He primarily uses Groome to get to Duluth after a flight into Minneapolis St. Paul International Airport, Hilfers wrote. The drivers are friendly, the seats are "comfortable enough" and the frequency of service means he doesn't have to worry about matching his flight schedule with a transit schedule, as he does with Jefferson, he added.

The popularity of Groome's shuttle to the airport has allowed it to offer more frequent trips since 2016, Deitz wrote.

Jefferson Lines didn't respond to a request for an interview for this story.

Loetterle said Jefferson's primary market is college students, which is why it has passenger stops at both the University of Minnesota Duluth and the College of St. Scholastica.

"More than half of the college students in Duluth are from the Twin Cities," he said.

Kirch stopped using Groome after the company raised its prices, she said. A round trip with Jefferson costs between $50 and $60 depending on which option she chooses; Groome starts at $88 round trip, with a $10 add-on for pickup at a hotel.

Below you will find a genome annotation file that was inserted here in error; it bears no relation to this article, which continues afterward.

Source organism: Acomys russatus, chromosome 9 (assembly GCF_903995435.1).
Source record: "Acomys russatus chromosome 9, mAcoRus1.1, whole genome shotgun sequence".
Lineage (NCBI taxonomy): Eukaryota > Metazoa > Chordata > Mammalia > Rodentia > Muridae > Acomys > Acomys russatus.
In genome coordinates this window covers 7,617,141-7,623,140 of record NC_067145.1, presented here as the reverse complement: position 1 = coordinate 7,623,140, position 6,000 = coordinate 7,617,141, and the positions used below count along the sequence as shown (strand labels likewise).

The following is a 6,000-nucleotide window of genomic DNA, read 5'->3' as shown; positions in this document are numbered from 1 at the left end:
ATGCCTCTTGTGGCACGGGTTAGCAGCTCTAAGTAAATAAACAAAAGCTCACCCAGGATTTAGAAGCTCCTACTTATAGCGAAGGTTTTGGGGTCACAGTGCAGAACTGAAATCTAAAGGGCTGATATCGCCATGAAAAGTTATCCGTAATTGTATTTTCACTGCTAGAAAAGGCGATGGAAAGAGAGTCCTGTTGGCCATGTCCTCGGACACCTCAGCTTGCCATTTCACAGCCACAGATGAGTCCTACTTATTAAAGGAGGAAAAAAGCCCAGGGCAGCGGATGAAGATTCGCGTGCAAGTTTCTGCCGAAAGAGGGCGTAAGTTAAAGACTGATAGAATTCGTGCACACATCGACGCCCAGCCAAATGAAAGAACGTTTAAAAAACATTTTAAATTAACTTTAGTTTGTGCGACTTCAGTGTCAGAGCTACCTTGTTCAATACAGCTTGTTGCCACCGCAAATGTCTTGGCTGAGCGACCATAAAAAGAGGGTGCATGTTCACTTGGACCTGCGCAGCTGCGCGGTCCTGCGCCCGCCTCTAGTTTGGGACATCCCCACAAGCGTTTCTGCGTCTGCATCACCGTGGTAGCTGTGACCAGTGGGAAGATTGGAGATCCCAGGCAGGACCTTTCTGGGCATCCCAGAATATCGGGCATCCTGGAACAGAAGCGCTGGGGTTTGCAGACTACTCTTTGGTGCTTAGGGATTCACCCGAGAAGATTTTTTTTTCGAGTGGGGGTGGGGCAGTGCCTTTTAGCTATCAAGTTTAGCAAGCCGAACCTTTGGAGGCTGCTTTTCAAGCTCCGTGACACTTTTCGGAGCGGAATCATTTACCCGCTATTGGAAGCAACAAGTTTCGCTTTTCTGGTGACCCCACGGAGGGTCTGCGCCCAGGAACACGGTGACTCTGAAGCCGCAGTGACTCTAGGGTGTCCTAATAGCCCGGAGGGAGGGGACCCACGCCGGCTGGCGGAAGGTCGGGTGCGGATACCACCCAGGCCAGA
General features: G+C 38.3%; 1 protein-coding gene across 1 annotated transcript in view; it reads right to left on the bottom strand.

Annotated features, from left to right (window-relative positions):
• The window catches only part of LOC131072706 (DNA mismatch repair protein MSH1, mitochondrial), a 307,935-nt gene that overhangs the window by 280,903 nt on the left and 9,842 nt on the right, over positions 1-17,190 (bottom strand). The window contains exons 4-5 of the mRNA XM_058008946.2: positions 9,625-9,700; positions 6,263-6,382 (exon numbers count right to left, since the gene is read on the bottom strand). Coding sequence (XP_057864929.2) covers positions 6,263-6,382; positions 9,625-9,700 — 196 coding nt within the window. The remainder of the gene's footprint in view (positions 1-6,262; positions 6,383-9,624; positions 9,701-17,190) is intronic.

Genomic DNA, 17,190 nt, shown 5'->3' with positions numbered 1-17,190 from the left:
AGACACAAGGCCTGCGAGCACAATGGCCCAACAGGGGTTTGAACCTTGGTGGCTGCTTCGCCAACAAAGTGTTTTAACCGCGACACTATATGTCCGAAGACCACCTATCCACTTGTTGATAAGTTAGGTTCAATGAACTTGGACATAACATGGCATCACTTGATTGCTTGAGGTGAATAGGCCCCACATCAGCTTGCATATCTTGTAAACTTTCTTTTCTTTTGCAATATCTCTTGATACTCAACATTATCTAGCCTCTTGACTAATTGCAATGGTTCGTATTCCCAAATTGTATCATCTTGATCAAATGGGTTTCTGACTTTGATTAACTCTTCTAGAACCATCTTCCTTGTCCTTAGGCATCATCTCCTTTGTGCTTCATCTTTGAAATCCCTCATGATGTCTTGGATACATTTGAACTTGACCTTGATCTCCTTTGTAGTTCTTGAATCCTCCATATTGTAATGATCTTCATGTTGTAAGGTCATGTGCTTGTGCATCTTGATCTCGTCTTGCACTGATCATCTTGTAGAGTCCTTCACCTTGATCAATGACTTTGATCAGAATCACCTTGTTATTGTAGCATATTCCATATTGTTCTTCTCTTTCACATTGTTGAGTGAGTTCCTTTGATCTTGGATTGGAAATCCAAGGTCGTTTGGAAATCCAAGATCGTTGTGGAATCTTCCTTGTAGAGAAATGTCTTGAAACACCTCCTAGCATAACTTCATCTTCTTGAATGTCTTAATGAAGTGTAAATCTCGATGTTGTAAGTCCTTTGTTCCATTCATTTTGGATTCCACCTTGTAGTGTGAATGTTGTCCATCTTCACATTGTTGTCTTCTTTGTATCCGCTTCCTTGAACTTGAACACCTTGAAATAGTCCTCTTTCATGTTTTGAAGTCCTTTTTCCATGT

She's happy with the Wi-Fi access on the bus and appreciates that there's a restroom on the bus, Kirch said. Taking the bus can take longer, but if she takes advantage of what Jefferson calls its "Rocket Rider," she can take the 7:10 a.m. bus from downtown Duluth and arrive in St. Paul by about 9:30 a.m.

But Kirch would prefer yet another option that isn't yet available: Rail.

"I think a train would be much more pleasant," she said. "It's going to cost more, but I tell you, I think it's worth it."

But when it comes, it might not cost more. The current thinking is that a one-way ticket on the NLX will cost between $30 and $32, Loetterle said.

The project is expected to cost $550 million, and is currently unfunded. Gov. Tim Walz's bonding proposal includes $11 million to leverage federal funding for state rail corridors, including the NLX route.

If the potential of future rail competition concerns Groome, they're not admitting to it.

"We look forward to any economic development opportunities that will have a positive impact on the Twin Ports," Deitz wrote.